A Sinhalese details the plight of Tamils in Sri Lanka, slamming the government
Vol 2 | Issue 46
The humanitarian situation in the Tamil-speaking areas in the North and East of Sri Lanka, more than two years after the so called ‘end’ of the war between the Government of Sri Lanka (GoSL) and the Tamil people, is the most serious the Tamils have faced in their 2,500 years of recorded history.
In the six decades that I have campaigned for the rights of the Tamils to live with equality, dignity, safety, and now to live at all, I cannot think of any period in which they have been in such a dreadful situation.
Sri Lankan army killed an estimated 40,000 Tamil civilians during the final days of the war in 2009 (Photos courtesy: http://www.warwithoutwitness.com)
The Tamil areas are under the heel of one of the most ruthless and irresponsible Armed Forces anywhere in the world, and one the most brutal, racist, and oppressive regimes ever to run Sri Lanka.
It is a regime which has no accountability, in Sri Lanka or abroad, and can do whatever it wants, to whoever it wants, anywhere in the country, not just in the Tamil areas.
Dr Winston Panchacharam (Nanuet, New York) in his incomparable book ‘Genocide in Sri Lanka’ which has just been published sets out some of this.
In his opening letter of appeal to “Global Leaders for the Protection of the Vulnerable and those Oppressed by Genocidal Acts”, he refers to the “Dying Race of Tamils in Sri Lanka.”
This is not alarmist language. Every recent publication strongly indicates that the Tamils are indeed a dying race facing serious violations of human rights which, unless checked, will result in their demise.
An internationally credible group appointed by the UN Secretary General (which I will refer to), uses the term “extermination” (of the Tamils) and goes on to justify the use of this term which, as far as I am aware, has never been used before.
‘Extermination’ or ‘Genocide’ is an emergency and calls for urgent action which is not forthcoming. What is alarming is that a regime guilty of some of the most serious war-crimes and crimes against humanity, is getting away with it.
The mass slaughter of some 40,000 (perhaps many more) unarmed Tamil civilians, with another 160,000 unaccounted for, was carried out in just five months (January-May 2009), in a mass murder with no witnesses. This has no parallel in recent times.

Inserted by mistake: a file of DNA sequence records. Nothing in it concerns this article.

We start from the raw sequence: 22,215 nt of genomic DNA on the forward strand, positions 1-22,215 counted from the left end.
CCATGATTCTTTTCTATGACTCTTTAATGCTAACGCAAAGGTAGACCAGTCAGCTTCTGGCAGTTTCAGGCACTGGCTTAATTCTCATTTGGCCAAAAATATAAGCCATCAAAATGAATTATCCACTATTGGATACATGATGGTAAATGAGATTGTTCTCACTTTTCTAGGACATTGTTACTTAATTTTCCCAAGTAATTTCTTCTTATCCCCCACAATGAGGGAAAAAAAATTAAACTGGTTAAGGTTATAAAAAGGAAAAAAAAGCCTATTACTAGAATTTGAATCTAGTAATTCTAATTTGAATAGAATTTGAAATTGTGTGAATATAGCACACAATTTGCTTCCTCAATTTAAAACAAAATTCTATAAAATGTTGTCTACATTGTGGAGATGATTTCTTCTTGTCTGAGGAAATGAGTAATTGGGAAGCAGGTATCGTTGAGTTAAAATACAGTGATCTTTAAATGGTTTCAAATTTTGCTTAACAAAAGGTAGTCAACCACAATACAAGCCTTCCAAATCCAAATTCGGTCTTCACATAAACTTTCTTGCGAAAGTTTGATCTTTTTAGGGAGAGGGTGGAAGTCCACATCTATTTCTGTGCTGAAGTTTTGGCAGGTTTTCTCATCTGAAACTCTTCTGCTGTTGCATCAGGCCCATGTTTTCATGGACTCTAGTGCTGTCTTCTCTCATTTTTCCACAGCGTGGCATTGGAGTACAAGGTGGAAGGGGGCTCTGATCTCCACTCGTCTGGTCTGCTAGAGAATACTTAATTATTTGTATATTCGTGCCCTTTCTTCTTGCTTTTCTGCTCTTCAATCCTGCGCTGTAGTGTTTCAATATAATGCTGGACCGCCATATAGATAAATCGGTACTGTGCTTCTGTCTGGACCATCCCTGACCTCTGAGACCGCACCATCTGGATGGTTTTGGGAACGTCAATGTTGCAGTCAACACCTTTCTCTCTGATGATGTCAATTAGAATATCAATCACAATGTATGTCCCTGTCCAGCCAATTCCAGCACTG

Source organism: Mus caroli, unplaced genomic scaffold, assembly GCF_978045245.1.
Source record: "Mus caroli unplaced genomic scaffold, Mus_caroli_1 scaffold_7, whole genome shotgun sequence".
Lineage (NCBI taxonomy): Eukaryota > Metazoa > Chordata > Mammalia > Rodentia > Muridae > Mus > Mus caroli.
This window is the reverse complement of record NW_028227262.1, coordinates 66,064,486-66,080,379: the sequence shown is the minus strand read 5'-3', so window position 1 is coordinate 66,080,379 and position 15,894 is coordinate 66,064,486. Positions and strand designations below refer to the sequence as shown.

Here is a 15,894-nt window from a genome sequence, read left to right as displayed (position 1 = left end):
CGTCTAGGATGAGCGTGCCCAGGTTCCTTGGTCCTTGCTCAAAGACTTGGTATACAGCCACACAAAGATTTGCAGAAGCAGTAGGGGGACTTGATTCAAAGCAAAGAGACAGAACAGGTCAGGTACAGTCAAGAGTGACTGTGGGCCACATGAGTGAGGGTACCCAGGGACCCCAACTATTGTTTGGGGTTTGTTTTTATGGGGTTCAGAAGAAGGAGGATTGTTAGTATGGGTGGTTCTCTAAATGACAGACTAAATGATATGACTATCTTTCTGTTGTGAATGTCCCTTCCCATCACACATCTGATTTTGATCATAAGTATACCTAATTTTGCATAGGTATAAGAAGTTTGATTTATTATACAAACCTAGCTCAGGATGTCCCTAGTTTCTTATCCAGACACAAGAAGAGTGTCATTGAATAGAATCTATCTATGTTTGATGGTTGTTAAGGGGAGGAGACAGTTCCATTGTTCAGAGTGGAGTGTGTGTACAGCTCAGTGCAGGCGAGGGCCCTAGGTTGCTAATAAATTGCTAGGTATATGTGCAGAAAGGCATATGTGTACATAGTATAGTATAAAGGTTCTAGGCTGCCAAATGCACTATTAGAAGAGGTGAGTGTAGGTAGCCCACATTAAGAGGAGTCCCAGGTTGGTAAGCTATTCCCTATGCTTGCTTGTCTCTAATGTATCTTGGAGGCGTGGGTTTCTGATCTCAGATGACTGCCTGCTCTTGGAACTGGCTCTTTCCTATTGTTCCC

This is now being followed by a ‘slow extermination’ of the Tamils by the denial of food and medical care, loss of their property, the blocking of their survival activities (agriculture and fishing), and the denial of unrestricted access to international humanitarian organisations and groups.
The Tamil areas are a vast ‘slow killing field’, not as dramatic as the mass murder documented in Channel 4’s documentary, ”Sri Lanka’s Killing Fields”, but a slow ‘extermination camp’ which covers the entire North and East.
Tamils in LTTE controlled areas pleaded with international agencies to come to their rescue, but none responded
This has been kept out of sight by the denial of free and unrestricted access to international observers to these areas. The ‘Sri Lankan’ Armed Forces (99% Sinhalese) who run the area, do what they want with the ‘victims of war’ - Tamil people, citizens of the country.
It astounds me, a Sinhalese, that at this most critical period faced by the Tamil people in the North and East, the only people who can save them, the million-strong expatriate Sri Lankan Tamils, living and working in some of the most powerful nations on earth, have ‘gone quiet’, and have ‘given up’.
To say that they have abandoned their fellow Tamils in the North and East is a gross understatement. I find this deeply disturbing and totally unacceptable.
The very least I can do is to stand with my Tamil people, yes, they are my Tamil people, just as the Sinhalese are my Sinhalese people, in their greatest hour of need. Whether one succeeds or fails is not the question. The question is where one stands and why.
I stand with my Tamil people because what has been done to them from the dawn of Independence (1948), and even before, is deeply wrong. This long and traumatic history of the Tamil struggle to survive, has been well set out in Dr Panchacharam’s book which I have referred to. (to be contd..)
(The next part of the article will be posted on 25 November 2011)
Dr. Brian Senewiratne (MBBS Hons (Lond) MD (Lond), FRCP (Lond), FRACP) is a Sinhalese doctor currently based in Australia